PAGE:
Date of Award


Document Type


Degree Name

Doctor of Philosophy (PhD)


Speech Communication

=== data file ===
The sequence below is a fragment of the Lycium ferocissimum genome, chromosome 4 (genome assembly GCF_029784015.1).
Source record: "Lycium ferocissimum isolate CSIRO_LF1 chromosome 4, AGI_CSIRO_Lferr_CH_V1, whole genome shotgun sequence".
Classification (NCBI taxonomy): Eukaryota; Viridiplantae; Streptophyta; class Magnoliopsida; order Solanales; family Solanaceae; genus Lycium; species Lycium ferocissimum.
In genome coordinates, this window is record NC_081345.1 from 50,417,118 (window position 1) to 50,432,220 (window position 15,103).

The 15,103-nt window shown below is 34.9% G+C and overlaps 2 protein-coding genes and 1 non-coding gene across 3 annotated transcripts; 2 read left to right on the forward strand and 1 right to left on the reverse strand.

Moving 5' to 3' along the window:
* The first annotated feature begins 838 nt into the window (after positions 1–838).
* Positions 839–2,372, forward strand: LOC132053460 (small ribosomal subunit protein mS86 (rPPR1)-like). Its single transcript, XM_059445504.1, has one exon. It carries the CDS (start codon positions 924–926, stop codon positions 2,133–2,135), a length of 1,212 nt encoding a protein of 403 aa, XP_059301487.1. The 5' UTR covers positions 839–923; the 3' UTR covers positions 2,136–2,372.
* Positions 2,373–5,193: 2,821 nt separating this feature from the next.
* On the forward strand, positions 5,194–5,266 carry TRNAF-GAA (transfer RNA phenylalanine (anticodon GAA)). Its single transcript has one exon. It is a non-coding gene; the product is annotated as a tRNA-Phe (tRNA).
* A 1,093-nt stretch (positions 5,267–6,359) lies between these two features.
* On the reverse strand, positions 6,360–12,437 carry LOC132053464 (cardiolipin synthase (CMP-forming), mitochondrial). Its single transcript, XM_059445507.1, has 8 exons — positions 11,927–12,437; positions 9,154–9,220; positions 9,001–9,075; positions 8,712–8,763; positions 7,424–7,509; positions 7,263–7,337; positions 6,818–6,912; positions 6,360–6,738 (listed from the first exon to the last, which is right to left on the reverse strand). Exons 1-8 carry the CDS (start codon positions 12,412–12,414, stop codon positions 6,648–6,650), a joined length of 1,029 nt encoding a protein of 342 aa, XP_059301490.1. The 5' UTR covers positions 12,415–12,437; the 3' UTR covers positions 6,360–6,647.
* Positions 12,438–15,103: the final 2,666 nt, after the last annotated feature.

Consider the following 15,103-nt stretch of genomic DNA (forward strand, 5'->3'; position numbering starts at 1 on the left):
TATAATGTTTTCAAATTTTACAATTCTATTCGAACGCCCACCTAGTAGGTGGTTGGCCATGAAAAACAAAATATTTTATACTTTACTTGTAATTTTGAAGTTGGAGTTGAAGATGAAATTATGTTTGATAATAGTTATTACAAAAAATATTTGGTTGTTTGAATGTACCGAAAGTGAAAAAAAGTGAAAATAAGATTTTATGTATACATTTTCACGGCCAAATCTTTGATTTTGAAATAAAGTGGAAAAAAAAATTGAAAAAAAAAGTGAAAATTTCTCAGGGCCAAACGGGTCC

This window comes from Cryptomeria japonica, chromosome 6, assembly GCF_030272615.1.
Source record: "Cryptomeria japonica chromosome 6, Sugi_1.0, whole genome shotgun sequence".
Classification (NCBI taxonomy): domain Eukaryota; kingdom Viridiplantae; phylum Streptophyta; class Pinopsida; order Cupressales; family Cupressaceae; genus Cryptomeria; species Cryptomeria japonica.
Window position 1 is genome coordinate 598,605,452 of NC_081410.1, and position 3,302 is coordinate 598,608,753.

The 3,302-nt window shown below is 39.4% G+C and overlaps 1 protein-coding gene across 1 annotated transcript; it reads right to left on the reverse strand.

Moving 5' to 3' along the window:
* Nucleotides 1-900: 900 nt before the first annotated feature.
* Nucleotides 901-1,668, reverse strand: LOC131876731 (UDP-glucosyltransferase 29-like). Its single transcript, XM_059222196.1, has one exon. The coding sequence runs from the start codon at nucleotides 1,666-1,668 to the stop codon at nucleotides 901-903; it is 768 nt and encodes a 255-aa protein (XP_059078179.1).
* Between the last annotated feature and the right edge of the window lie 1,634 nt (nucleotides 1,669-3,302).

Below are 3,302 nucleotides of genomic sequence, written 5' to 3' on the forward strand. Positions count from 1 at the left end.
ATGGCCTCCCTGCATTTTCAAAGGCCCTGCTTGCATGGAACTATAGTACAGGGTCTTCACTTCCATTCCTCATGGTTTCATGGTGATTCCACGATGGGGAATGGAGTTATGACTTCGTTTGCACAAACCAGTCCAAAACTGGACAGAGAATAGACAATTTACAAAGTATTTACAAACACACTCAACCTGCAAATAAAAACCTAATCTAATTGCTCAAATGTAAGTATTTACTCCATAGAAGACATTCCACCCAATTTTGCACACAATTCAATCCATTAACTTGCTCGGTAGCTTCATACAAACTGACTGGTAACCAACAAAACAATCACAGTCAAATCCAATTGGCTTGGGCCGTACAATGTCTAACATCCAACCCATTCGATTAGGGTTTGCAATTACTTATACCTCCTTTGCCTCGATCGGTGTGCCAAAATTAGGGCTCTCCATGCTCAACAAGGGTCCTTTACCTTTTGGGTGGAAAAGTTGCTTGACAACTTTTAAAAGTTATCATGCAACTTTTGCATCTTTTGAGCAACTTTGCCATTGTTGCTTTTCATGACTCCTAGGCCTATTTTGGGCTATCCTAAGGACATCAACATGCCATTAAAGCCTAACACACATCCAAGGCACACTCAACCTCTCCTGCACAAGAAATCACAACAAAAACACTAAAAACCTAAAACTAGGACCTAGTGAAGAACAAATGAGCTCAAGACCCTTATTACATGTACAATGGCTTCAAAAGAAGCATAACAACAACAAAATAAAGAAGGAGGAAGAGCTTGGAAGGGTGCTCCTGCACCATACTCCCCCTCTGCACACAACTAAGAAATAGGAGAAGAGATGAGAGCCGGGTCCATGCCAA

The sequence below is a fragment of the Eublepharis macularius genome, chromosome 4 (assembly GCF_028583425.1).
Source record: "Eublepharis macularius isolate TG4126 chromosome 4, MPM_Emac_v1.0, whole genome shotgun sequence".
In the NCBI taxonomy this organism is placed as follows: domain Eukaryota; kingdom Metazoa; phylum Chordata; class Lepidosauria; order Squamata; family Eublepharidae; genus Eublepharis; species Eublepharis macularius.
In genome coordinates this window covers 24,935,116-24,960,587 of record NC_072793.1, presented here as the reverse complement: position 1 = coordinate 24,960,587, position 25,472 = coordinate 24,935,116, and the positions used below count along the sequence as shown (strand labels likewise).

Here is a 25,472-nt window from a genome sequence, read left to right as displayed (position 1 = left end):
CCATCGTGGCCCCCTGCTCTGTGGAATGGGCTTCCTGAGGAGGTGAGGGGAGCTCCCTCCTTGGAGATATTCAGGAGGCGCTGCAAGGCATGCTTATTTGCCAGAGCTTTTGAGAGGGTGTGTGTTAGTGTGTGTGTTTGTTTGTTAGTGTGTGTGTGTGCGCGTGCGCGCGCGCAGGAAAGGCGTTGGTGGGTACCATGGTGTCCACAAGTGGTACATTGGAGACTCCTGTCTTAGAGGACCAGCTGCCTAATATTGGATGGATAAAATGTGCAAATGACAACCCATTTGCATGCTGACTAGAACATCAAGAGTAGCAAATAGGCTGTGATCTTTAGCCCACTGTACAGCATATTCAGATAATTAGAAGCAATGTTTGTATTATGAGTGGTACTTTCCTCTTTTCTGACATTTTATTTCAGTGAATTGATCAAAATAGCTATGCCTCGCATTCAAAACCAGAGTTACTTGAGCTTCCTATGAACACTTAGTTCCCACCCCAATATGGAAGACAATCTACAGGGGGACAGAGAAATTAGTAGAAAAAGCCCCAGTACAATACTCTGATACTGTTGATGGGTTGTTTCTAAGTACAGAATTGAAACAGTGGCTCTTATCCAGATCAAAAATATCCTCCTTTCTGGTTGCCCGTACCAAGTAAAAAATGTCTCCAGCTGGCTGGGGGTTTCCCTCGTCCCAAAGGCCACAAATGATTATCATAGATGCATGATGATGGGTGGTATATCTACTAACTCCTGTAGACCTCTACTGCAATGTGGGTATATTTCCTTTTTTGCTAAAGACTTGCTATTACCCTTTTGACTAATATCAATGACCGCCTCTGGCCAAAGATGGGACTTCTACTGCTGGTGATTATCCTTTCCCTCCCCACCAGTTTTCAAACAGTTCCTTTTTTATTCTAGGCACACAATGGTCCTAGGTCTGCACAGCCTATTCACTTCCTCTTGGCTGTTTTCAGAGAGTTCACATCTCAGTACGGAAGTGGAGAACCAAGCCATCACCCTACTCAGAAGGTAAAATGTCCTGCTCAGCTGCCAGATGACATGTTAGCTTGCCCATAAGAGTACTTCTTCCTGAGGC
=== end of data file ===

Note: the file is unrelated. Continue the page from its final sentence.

This study analyzes President Lyndon Johnson's Vietnam rhetoric during the escalation period of 1964-1965 to uncover what effect his place in history, his personality, and his political style had on presidential rhetoric in the twentieth century. For this purpose, the critical insights of Kenneth Burke are utilized not only to uncover what rhetoric Johnson used during this period but also what it meant to the American people and how it served the President's purposes. According to Burke, man views everything through a "fog of symbols." His dramatic critique of symbols, what is sometimes referred to as "logology," attempts to get men to realize that they have to look through this "fog" at nature, that men tend to make themselves and nature over in the image of their own symbols, and that their efforts often end in disaster. The first part of this study analyzes the symbols Johnson used to describe the Vietnam conflict to the American people. A cluster analysis is used to break the symbols down into equations in an attempt to discover "what goes with what and why." The equations are built around the components of Burke's dramatistic pentad: scene, agent, act, agency, and purpose. Formal speeches of the period are studied as well as smaller rhetorical units from Johnson's press conferences. The second part of this study, accordingly, lifts the "fog" off Johnson's symbols regarding Vietnam. Once the speeches are broken down into logological equations, a more extensive criticism takes place using another aspect of Burke's analysis of language as symbolic action. Applying what Burke calls the "grammar of rebirth," the symbolic meaning of Johnson's Vietnam rhetoric is traced in three representative speeches: his remarks at Syracuse University the day after the North Vietnamese attacks in the Gulf of Tonkin; "Peace Without Conquest," delivered at Johns Hopkins University; and the Opening statement from his news conference of July 28, 1965.